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Instructor Class Description

Time Schedule:

Amy J. Reed-Sandoval
JSIS 480
Seattle Campus

Special Topics

Content varies.

Class description

What is Latin American Philosophy? A 2011 episode of Philosophy Talk offered the following tentative answers to this question: (1) Latin American Philosophy features “contemporary echoes of Indigenous philosophical ideas dating even from Pre-Columbian times”; (2) its social and political philosophy reflects Latin America’s long struggle against European and American (US) tyranny, and bears a strong activist component; (3) it sometimes (but, importantly, does not always) feature a controversial “universalist strand” of metaphysics and epistemology that borrows from European and Anglo-American philosophical ideas; (4) it grapples with the question of what, if anything, constitutes “Latin American identity”; and (5) it strives to develop a clear Latin American (and non-Anglo/European) philosophical perspective.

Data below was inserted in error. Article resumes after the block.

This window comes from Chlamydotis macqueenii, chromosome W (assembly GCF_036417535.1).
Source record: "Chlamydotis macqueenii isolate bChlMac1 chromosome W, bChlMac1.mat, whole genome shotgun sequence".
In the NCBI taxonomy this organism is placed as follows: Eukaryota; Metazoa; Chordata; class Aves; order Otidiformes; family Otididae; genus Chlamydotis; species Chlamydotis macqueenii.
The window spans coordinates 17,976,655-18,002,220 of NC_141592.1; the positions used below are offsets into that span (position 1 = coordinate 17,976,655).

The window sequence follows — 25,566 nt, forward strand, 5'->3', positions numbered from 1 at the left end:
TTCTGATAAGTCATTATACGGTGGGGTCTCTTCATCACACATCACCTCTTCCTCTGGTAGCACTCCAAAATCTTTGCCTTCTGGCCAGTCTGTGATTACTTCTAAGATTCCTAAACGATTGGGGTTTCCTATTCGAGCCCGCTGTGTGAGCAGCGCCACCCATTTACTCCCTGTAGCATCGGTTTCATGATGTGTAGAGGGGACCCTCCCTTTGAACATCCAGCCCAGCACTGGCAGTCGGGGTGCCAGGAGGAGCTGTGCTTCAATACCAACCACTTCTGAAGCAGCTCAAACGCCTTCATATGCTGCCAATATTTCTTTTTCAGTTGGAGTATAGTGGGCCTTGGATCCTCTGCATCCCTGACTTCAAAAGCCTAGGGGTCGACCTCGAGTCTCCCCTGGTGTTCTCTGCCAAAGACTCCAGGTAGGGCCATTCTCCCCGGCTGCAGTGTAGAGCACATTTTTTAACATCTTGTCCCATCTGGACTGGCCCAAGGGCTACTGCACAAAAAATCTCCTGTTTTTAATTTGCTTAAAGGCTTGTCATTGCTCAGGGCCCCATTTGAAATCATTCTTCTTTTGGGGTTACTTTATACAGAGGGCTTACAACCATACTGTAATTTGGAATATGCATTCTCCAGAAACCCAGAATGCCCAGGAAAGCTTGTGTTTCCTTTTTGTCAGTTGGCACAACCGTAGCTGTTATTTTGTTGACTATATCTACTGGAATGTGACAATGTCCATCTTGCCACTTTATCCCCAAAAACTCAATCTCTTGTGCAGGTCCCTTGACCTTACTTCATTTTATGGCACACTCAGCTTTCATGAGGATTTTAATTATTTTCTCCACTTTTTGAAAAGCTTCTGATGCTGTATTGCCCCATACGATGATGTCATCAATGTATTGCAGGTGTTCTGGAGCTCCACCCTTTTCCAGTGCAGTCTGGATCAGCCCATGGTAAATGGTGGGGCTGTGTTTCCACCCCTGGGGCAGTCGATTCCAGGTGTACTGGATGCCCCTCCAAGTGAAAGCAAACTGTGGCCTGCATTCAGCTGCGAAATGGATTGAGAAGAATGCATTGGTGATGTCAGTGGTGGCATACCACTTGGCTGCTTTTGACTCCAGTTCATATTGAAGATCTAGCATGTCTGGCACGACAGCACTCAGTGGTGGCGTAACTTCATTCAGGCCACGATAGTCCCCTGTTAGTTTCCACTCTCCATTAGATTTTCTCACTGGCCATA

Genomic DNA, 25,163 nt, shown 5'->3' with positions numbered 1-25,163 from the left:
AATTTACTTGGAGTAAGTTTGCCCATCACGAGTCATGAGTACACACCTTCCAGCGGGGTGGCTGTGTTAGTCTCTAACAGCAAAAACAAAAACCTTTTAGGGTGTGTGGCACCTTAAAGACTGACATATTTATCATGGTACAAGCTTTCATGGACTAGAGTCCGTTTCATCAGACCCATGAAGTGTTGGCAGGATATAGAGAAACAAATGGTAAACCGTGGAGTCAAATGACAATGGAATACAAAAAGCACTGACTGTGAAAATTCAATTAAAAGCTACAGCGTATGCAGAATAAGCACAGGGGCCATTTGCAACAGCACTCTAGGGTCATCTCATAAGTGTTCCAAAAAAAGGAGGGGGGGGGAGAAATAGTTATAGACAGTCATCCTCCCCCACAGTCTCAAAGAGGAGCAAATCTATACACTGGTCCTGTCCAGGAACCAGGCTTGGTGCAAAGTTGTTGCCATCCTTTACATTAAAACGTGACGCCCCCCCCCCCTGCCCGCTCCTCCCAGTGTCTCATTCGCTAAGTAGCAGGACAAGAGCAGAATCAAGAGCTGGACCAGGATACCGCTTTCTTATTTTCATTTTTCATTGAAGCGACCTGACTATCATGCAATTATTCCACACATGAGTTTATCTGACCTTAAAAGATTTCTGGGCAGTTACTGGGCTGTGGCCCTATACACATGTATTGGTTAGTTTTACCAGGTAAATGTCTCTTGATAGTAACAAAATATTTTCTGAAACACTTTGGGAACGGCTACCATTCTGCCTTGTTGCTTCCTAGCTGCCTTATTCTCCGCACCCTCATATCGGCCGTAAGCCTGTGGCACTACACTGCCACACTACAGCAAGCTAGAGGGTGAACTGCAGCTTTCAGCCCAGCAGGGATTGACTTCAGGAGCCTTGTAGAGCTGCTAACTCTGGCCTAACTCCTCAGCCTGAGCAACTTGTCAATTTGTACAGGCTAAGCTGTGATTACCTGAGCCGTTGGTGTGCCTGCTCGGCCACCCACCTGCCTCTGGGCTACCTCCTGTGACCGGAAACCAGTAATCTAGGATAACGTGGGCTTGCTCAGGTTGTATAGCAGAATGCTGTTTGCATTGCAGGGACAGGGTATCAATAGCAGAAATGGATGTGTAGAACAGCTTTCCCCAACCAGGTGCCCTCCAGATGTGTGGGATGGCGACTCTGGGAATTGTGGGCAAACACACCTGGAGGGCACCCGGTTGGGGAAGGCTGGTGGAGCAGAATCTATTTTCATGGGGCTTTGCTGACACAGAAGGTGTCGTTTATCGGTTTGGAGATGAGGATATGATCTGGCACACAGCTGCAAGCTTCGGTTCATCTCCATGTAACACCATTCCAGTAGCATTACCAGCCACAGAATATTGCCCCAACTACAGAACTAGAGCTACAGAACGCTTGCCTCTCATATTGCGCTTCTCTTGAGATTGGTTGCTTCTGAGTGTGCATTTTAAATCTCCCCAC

This course offers a survey of thinkers who have attempted, in very different ways, to respond to these philosophical challenges. Starting with ancient Aztec poems and ending with modern-day Liberation Philosophy, we will explore, discuss, and critically evaluate philosophical contributions to some of the most pressing questions—political, epistemological and metaphysical—to have emerged from the Latin American context. By the end of the course, you should have much to say in response to the question of just what, if anything, characterizes Latin American Philosophy. You will have also contributed to the growing literature on this subject by producing an innovative paper on one of our central course themes.

Required Texts: 1. Gloria Anzaldúa. 1987. Borderlands/La Frontera: The New Mestiza (Third Edition). San Francisco: Aunt Lute Books 2. Leonardo Boff and Clodovis Boff. 1986. Introducing Liberation Theology. Great Britain: Burns & Oates/Search Press Ltd 3. Rigoberta Menchú. 1984. I, Rigoberta Menchú: An Indian Woman in Guatemala. London: Verso 4. José Vasconcelos. 1979 (first Spanish edition published 1925). The Cosmic Race/La raza cósmica. Baltimore: The Johns Hopkins University Press 5. Peter Wade. 1997. Race and Ethnicity in Latin America. London: Pluto Press

Student learning goals

General method of instruction

Recommended preparation

Class assignments and grading


The information above is intended to be helpful in choosing courses. Because the instructor may further develop his/her plans for this course, its characteristics are subject to change without notice. In most cases, the official course syllabus will be distributed on the first day of class.
Last Update by Gai-Hoai Thi Nguyen
Date: 10/22/2013